Homeowner Preparation for Appraiser Appointments
Updated: Jan 23
It can be stressful preparing for the appraiser's home visit when you are refinancing or selling a home. This post is focused on suggestions to improve the experience.
Cleaning - Appraisers are accustomed to seeing properties in all types of condition and an experienced appraiser will have been inside thousands of homes. Sometimes people obsess over cleaning, but it really is not necessary to go overboard. As long as the home is not filthy, it is not going to make a huge difference on the appraiser's impression. They are looking at the materials, upgrades, quality, paint finishes, flooring, landscape, roof, etc. as opposed to how much dust is on a shelf.
Photos - Every room is usually going to be photographed. If you will be embarrassed by having laundry laying around or dirty dishes on the table, you should put them away prior to the appointment.
Clutter - You probably have been obsessive about having a de-cluttered house while showing the home to prospective buyers, but appraisers are accustomed to seeing homes with occupants that are in the middle of a move. You don't need to stress about light clutter, but you should try to clear off any major components such as appliances (at least enough so that they can be tested), provide clear access to doorways, and try to have enough clear space for decent photos in each room.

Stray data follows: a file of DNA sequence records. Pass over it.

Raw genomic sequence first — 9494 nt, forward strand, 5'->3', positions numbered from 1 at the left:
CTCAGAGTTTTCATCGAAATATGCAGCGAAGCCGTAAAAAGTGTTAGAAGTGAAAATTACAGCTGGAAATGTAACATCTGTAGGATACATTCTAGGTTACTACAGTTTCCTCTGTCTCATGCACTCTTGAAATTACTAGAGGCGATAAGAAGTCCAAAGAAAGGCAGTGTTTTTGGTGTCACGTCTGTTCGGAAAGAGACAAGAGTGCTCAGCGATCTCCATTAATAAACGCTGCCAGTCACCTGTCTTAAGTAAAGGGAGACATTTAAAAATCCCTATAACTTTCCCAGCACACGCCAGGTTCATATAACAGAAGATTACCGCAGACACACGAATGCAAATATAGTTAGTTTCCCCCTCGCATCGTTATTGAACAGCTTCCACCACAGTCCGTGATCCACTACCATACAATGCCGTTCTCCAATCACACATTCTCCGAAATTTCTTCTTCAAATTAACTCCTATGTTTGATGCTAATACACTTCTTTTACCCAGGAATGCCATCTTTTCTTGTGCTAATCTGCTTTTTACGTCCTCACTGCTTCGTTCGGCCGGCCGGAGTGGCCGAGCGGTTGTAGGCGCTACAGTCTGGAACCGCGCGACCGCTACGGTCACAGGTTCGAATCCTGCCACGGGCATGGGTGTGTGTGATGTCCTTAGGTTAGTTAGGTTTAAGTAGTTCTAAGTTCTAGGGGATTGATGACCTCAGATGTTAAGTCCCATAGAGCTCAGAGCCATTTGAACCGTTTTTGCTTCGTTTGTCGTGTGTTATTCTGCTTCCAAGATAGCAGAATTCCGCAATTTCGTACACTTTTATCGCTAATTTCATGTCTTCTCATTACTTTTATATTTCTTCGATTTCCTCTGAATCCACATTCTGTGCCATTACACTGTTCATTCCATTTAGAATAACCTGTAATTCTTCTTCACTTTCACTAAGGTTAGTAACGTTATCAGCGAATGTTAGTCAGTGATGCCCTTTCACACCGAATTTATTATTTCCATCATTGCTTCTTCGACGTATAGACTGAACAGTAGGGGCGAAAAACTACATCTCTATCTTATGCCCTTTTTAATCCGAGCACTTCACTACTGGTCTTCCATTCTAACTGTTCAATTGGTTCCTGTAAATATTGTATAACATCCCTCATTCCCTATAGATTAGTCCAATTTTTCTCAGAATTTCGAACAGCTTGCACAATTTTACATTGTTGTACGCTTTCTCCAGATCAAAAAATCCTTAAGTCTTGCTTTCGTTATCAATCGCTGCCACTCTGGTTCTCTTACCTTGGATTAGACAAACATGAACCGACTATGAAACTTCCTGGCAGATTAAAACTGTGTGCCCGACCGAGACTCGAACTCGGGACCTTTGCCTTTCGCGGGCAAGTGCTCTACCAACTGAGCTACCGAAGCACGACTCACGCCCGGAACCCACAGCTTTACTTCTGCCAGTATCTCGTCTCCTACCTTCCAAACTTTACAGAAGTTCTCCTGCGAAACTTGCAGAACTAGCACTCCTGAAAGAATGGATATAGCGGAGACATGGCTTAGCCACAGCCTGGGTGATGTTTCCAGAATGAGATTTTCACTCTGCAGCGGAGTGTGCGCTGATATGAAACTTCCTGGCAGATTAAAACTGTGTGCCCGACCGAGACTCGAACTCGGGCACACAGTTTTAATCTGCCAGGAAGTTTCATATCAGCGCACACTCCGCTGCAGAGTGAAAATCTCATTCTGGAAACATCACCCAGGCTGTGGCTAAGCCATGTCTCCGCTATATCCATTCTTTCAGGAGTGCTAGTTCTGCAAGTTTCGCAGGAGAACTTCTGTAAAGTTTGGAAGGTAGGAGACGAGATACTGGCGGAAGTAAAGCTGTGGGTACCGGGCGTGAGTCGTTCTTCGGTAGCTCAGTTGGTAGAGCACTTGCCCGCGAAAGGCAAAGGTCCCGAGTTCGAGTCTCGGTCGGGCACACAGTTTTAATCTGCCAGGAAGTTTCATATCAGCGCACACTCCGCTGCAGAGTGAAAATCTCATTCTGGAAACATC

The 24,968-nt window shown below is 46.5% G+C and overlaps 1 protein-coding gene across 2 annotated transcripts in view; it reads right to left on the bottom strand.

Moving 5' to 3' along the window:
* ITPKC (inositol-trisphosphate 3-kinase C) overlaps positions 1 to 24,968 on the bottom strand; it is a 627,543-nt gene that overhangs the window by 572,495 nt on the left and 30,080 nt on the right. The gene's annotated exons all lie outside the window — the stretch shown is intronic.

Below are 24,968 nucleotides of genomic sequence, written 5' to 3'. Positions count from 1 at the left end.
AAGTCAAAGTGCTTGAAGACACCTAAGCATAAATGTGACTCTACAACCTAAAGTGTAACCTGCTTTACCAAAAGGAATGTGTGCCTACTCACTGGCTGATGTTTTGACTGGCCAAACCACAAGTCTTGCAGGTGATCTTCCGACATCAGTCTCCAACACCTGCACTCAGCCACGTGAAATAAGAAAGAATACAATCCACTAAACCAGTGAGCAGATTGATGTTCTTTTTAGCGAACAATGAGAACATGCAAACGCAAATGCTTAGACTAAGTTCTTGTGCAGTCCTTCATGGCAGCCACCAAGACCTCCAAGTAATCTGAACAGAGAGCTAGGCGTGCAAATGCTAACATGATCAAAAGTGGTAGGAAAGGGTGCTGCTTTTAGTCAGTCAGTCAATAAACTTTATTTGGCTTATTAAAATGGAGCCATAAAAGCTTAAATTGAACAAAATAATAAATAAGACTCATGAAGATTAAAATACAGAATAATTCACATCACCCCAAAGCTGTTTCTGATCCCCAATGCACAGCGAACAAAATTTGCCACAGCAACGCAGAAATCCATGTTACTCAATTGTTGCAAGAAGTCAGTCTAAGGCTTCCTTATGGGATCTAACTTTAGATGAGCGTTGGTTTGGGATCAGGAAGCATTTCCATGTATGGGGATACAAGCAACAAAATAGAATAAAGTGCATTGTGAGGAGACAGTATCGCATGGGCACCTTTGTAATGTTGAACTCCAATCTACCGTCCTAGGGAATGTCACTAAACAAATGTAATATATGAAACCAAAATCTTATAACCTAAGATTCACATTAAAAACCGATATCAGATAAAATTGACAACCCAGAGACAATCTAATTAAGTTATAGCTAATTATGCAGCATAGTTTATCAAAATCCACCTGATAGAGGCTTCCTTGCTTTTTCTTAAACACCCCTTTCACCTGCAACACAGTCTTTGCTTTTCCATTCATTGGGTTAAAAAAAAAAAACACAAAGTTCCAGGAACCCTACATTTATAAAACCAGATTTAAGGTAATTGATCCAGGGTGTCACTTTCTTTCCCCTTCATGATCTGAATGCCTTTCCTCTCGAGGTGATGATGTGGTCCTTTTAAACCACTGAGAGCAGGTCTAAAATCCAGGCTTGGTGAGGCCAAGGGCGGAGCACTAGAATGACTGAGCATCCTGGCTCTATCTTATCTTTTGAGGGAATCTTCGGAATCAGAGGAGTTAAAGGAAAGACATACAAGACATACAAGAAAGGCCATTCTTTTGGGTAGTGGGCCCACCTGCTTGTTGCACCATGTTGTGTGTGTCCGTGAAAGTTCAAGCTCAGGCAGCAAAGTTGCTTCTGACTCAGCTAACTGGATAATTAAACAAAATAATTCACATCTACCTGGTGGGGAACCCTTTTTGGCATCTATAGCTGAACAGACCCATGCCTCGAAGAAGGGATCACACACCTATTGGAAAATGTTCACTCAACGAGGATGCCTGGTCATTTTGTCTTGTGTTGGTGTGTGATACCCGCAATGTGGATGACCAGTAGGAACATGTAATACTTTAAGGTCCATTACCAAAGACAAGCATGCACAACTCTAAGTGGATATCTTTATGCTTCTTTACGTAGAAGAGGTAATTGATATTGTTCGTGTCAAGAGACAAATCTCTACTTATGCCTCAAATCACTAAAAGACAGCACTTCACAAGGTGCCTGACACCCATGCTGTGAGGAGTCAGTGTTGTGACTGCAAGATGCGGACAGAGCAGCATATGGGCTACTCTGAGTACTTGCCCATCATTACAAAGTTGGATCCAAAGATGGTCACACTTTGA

Documentation - Typical residential appraisal forms require the appraiser to estimate the time period of various renovations specific to the kitchen and bathrooms. If you know when the kitchen or baths were last renovated, consider writing down some notes for the appraiser. This also applies to other major renovations (flooring, fixtures, lighting, etc) and maintenance items (roof, water heater, AC, etc). Try to provide any association or property management contact information, general community information, or special mandatory association requirements if they are known to you. A copy of a survey is also always appreciated.
By Owner Sales - Any information about advertising you did for the sale (web site page prints, classified ad dates & information, etc) is helpful. The appraiser will want to understand the time on market and document the history of how the contract came about if possible. For this reason it can be helpful to provide information like the original asking price, the approximate date that you first made the home available to purchase, and the way that you found the buyer (open house, word of mouth from a neighbor, etc). You also may want to have a legible copy of the contract available.
We hope you have found this information to be useful. We have many articles that discuss property condition issues and other useful tips on our primary blog page. Please browse through our other posts for other helpful information to prepare your home for residential appraisals.
Our appraisers are qualified for a wide variety of properties and valuation types. Please consider utilizing one of our appraisers for your real estate appraisal needs!